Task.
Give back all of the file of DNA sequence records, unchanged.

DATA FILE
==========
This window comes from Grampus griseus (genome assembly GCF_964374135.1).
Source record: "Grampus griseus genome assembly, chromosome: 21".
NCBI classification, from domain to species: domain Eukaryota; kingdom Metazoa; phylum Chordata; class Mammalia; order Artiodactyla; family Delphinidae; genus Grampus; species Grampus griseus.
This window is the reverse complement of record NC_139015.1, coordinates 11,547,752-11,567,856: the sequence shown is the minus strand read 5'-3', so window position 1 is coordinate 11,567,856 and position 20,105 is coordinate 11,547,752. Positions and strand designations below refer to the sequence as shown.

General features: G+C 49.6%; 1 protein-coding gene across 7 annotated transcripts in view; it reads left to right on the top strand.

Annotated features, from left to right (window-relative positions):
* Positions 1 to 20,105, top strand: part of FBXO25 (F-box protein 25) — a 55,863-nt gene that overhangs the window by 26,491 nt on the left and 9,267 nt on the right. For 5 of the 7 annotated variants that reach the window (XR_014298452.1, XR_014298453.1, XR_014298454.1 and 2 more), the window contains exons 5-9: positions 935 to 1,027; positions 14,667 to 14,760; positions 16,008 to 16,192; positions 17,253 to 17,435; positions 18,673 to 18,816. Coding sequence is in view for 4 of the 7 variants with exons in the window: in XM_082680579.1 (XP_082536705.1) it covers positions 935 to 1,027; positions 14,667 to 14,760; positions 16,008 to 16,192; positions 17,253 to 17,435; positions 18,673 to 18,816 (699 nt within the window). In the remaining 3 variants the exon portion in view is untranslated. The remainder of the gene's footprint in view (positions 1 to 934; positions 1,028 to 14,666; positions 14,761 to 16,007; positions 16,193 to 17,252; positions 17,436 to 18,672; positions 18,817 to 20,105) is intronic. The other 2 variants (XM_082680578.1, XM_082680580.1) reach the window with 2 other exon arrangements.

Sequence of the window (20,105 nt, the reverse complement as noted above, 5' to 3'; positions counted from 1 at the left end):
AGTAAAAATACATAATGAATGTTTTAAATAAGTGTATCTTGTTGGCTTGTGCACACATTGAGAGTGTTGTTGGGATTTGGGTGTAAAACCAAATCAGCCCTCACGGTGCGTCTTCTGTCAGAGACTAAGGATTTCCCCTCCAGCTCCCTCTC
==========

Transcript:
This window comes from Grampus griseus (genome assembly GCF_964374135.1).
Source record: "Grampus griseus genome assembly, chromosome: 21".
NCBI classification, from domain to species: domain Eukaryota; kingdom Metazoa; phylum Chordata; class Mammalia; order Artiodactyla; family Delphinidae; genus Grampus; species Grampus griseus.
This window is the reverse complement of record NC_139015.1, coordinates 11,547,752-11,567,856: the sequence shown is the minus strand read 5'-3', so window position 1 is coordinate 11,567,856 and position 20,105 is coordinate 11,547,752. Positions and strand designations below refer to the sequence as shown.

General features: G+C 49.6%; 1 protein-coding gene across 7 annotated transcripts in view; it reads left to right on the top strand.

Annotated features, from left to right (window-relative positions):
* Positions 1 to 20,105, top strand: part of FBXO25 (F-box protein 25) — a 55,863-nt gene that overhangs the window by 26,491 nt on the left and 9,267 nt on the right. For 5 of the 7 annotated variants that reach the window (XR_014298452.1, XR_014298453.1, XR_014298454.1 and 2 more), the window contains exons 5-9: positions 935 to 1,027; positions 14,667 to 14,760; positions 16,008 to 16,192; positions 17,253 to 17,435; positions 18,673 to 18,816. Coding sequence is in view for 4 of the 7 variants with exons in the window: in XM_082680579.1 (XP_082536705.1) it covers positions 935 to 1,027; positions 14,667 to 14,760; positions 16,008 to 16,192; positions 17,253 to 17,435; positions 18,673 to 18,816 (699 nt within the window). In the remaining 3 variants the exon portion in view is untranslated. The remainder of the gene's footprint in view (positions 1 to 934; positions 1,028 to 14,666; positions 14,761 to 16,007; positions 16,193 to 17,252; positions 17,436 to 18,672; positions 18,817 to 20,105) is intronic. The other 2 variants (XM_082680578.1, XM_082680580.1) reach the window with 2 other exon arrangements.

Sequence of the window (20,105 nt, the reverse complement as noted above, 5' to 3'; positions counted from 1 at the left end):
AGTAAAAATACATAATGAATGTTTTAAATAAGTGTATCTTGTTGGCTTGTGCACACATTGAGAGTGTTGTTGGGATTTGGGTGTAAAACCAAATCAGCCCTCACGGTGCGTCTTCTGTCAGAGACTAAGGATTTCCCCTCCAGCTCCCTCTC